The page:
Non-parent writing about parenting issues – where have I gone right?

Having ducked out of the whole breeding issue, I stand as an observer of friends, family, colleagues – and partner – who have all trodden that uneven path. I’ve been lassoed in from time to time, as a totally unprepared stepmother, and as a godparent. Being without a god of my own, I declined the ‘god’ bit, but am still fond of the kids and have become close to other children of friends. So why have I featured motherhood so strongly in my writing, both close and dysfunctional? Maybe exploring it intellectually? Apparently it works, though, readers are convinced by it. An example from TERRIBLE WITH RAISINS – Clair and 17 year old daughter, Jess visit a Symi beach by taxi boat. Any comments?:

Symi harbour

‘We’ll have been here a whole week by this evening.’
We were having breakfast on the terrace – nonchalant, now, about the view. Jess continued, contemplative.
‘You know, it’s really odd about holidays. You’re having a good time and you think ‘I want it always to be this moment’. And you try to hang onto it but it goes racing away and you suddenly find yourself in another moment on a wet day in October remembering the moment you were trying to hang onto. Except we’re here, now, and it’s holiday and it’s wonderful!’
She wiped a dribble of Symi honey from her chin and squinted out across the harbour.
‘Shall we go somewhere else today? Oh – d’you mind if I go for a drink with Nikos tonight?’
The last was tacked on so casually it was difficult to object. I wondered how long the assignation had been on her agenda. They met at the supermarket while I was talking to Fraser on Monday – before we went to Nimborio! Sly little… At least the arch manipulator was being deferential. I OK’d it.
As we waited for the next Nanou boat I squinted around the harbour for Richard’s white hair. Or Mandy’s blonde. Failed on both. When the boat arrived we headed for the prow to avoid the exhaust of the engine and the tobacco fumes of the two-man crew. Jess hissed in my ear.
‘Look – there’s that woman with the purple face, you know, the one who was so arsey on the boat coming back from Sesklia. Huh – Arsey Purple!’
I glanced round instantly catching the woman’s narrow eye. She stood with a little man who looked spookily like Charles Hawtrey. I pointed him out to Jess.
‘Who’s Charles Hawtrey?’
On the boat, we played a ‘Who would we least like to meet here?’ game. Number of points dependent on level of undesirability. My sort of partner, Howard was Jess’s opening gambit, for which she claimed a thousand points. I vetoed it as too predictable. After a tussle over rules Jess conceded, provided that her Granny Connie and step-grandfather, Joe, were also excluded. Play recommenced with Brenda next door at home in Aborigine Road, for fifty points. And so it continued with teachers, ex-employers, sometime friends and foes. I hurled in Jess’s contemporary, Sharn (sic) Fellowes, for twenty-five points. Sharn had dressed like a hooker since age nine and spoke to her elders as though they were dung beetles.
‘But Sharn’s a good laugh!’
I wouldn’t budge. Counter attacking, Jess threw in Harry Whelkin, self-appointed convener of Aborigine Road Neighbourhood Watch and right-wing bigot. I had to admit it was an excellent call, boosting her score to three hundred.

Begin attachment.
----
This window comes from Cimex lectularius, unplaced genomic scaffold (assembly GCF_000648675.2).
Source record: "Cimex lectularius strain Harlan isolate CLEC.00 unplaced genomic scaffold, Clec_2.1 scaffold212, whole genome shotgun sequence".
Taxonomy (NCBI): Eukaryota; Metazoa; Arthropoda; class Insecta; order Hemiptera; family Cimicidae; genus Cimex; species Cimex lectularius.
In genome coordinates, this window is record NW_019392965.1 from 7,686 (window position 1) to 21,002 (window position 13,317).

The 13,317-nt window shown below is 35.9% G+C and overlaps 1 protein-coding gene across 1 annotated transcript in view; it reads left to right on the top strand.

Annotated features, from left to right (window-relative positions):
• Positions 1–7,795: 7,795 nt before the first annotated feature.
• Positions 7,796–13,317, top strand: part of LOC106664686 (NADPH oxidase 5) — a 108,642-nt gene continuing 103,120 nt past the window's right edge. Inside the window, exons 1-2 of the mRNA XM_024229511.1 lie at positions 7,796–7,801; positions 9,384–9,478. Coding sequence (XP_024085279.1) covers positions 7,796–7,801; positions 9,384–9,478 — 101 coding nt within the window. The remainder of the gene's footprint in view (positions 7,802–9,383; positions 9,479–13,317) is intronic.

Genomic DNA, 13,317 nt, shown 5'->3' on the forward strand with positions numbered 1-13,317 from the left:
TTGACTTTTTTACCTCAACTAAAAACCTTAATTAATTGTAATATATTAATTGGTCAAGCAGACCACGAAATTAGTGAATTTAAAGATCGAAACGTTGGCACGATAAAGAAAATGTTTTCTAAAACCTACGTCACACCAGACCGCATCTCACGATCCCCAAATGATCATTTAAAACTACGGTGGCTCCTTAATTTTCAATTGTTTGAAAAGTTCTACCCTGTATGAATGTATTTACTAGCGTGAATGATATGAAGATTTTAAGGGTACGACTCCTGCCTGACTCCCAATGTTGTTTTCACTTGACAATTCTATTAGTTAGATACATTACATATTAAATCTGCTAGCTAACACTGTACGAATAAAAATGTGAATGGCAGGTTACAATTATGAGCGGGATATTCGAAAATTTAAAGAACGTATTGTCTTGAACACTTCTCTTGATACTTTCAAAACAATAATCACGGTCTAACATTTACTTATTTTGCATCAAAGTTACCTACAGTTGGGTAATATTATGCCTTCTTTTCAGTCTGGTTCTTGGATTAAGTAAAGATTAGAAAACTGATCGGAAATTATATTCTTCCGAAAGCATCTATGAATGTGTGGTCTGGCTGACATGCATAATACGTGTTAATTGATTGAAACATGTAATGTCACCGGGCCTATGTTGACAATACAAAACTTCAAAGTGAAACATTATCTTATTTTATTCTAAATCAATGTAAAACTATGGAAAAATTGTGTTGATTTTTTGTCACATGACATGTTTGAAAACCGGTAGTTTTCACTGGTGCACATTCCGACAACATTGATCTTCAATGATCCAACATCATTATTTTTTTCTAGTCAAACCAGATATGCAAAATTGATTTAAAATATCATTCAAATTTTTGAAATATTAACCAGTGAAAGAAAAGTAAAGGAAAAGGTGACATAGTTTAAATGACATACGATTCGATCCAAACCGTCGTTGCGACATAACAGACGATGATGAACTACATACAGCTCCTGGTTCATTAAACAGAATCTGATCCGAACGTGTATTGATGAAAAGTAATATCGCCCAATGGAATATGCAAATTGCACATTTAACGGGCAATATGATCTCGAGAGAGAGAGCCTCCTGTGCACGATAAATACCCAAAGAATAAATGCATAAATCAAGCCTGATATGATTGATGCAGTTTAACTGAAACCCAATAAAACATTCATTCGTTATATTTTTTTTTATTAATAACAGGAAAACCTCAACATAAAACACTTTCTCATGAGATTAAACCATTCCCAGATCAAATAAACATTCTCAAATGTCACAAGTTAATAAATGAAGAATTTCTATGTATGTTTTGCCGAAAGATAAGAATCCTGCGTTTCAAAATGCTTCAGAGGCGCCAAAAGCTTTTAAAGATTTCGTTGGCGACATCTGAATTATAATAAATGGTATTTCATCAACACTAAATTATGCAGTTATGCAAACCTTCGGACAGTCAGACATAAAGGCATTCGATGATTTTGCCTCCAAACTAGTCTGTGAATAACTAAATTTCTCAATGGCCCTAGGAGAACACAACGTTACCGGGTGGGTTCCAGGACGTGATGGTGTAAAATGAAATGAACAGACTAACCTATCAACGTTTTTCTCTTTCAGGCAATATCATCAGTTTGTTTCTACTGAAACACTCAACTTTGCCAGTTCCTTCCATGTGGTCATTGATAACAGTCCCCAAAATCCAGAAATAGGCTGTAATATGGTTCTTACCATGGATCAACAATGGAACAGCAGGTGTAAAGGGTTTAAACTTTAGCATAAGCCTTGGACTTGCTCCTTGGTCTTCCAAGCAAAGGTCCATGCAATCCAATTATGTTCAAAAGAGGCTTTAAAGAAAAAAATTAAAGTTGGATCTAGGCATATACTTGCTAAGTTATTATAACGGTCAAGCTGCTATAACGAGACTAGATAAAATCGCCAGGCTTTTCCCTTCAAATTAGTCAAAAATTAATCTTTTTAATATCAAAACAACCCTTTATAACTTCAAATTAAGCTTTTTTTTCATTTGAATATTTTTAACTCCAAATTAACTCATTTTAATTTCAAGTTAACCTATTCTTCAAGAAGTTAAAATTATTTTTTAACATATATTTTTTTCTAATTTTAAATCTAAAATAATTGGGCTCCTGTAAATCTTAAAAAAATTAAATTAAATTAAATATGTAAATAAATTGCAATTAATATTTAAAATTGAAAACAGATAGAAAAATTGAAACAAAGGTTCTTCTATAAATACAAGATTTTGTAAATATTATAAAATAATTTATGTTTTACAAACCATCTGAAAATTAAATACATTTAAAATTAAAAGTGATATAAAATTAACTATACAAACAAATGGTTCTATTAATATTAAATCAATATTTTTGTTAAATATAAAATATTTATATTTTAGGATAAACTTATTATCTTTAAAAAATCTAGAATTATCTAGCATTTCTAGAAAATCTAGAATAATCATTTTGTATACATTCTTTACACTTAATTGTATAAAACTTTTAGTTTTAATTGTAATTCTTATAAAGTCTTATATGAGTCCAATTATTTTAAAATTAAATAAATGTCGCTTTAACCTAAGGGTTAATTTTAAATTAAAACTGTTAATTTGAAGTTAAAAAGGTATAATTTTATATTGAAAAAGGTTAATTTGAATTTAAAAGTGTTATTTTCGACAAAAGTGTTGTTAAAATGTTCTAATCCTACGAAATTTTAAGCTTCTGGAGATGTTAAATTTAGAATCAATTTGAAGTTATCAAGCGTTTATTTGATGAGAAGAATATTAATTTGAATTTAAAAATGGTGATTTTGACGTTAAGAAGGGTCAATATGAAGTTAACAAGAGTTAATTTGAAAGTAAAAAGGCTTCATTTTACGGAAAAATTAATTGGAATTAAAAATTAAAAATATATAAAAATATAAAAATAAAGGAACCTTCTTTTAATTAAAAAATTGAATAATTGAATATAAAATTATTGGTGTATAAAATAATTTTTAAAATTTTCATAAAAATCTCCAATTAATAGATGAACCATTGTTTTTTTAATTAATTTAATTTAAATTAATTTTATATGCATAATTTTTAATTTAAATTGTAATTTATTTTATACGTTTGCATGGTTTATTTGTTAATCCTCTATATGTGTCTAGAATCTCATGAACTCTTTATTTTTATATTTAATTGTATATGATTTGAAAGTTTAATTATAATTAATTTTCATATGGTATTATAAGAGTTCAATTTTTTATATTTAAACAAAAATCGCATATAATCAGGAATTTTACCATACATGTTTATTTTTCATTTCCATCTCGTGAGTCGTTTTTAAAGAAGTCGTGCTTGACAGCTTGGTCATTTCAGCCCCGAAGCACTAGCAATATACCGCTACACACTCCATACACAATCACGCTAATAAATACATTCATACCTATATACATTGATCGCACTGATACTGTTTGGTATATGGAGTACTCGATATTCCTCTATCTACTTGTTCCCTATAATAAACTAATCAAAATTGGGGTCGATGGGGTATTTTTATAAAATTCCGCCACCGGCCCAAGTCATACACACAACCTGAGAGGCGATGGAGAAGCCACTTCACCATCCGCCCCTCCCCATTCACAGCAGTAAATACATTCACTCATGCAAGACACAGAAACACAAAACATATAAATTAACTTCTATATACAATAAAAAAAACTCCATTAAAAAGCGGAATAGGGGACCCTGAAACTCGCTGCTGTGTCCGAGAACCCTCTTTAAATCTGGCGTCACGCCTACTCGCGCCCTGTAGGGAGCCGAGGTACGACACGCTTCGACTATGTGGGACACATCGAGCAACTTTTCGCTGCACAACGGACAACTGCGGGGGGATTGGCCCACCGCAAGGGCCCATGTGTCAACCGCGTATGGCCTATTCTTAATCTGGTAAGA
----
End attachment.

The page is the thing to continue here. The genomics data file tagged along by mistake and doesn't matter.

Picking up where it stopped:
‘So why do you suck up to him, Mum?’
‘I don’t. I’ve been to a couple of meetings because we have been broken into twice.’
‘So why did you go to his barbecue? You said it would be like a white supercilious convention.’
‘White supremacist. I couldn’t think what else to do with Howard.’
Oh tits. Played right into her hands. Jess looked at me solemnly.
‘Are you that lonely, Mum? That you have to be with him?’
‘No, I’m not lonely, darling. It’s like that old song, ‘If you can’t be with the one you love, love the one you’re with’. Except there’s no one I love that I can’t be with. But I may as well be with someone when it suits. So – Howard.’
‘I so don’t understand you!’
She could have asked now if I had loved her father. It perplexed me that she’d never wanted to know about him. In her position I’d have been eaten up with curiosity. Maybe she was waiting for me to say. Or maybe she was intuitive. Or perhaps she realised that his role wasn’t important – well, not important to our relationship. It was all getting too serious. I played an ace.
‘Rita Whelkin!’
Jess was caught off guard but delighted.
‘Oh yes – no! Bleeurrrghhh! Vomit, vomit! Ten million trillion points – and a zillion for her wig and her dog!’
‘I win, then?’
‘I’m a slaughtered daughter! Look – my guts are splattered all over the boat and my bum hole’s landed on Arsey Purple!’
At Nanou Jess went straight to the taverna and ferried two beers back to the shade of our parasol.
‘Here’s to everyone we don’t want here! Long may they be somewhere else!’


Next novel JIGSAW ISLAND – eBook HERE

This entry was posted in biography, Contemporary Women's Fiction, Greek Islands, Humour, Life on the edge, new writing, Parent, Personal, Single mother, Single mothers, Writers, Writing and tagged , , , , , , , , , , , , . Bookmark the permalink.

1 Response to Non-parent writing about parenting issues – where have I gone right?

  1. gilliallan says:

    Even if you don’t have children yourself, you were one. Your take is as valid as anyone’s. I always swore I didn’t want children, but fate and circumstance had other ideas. But one was enough. I was thinking about this the other day. I recall that the first thing I said after giving birth to my son was: “I am never ever going to do that again!” I didn’t.
    I enjoyed the passage. It rings true to me, although what do I know about teenage girls?


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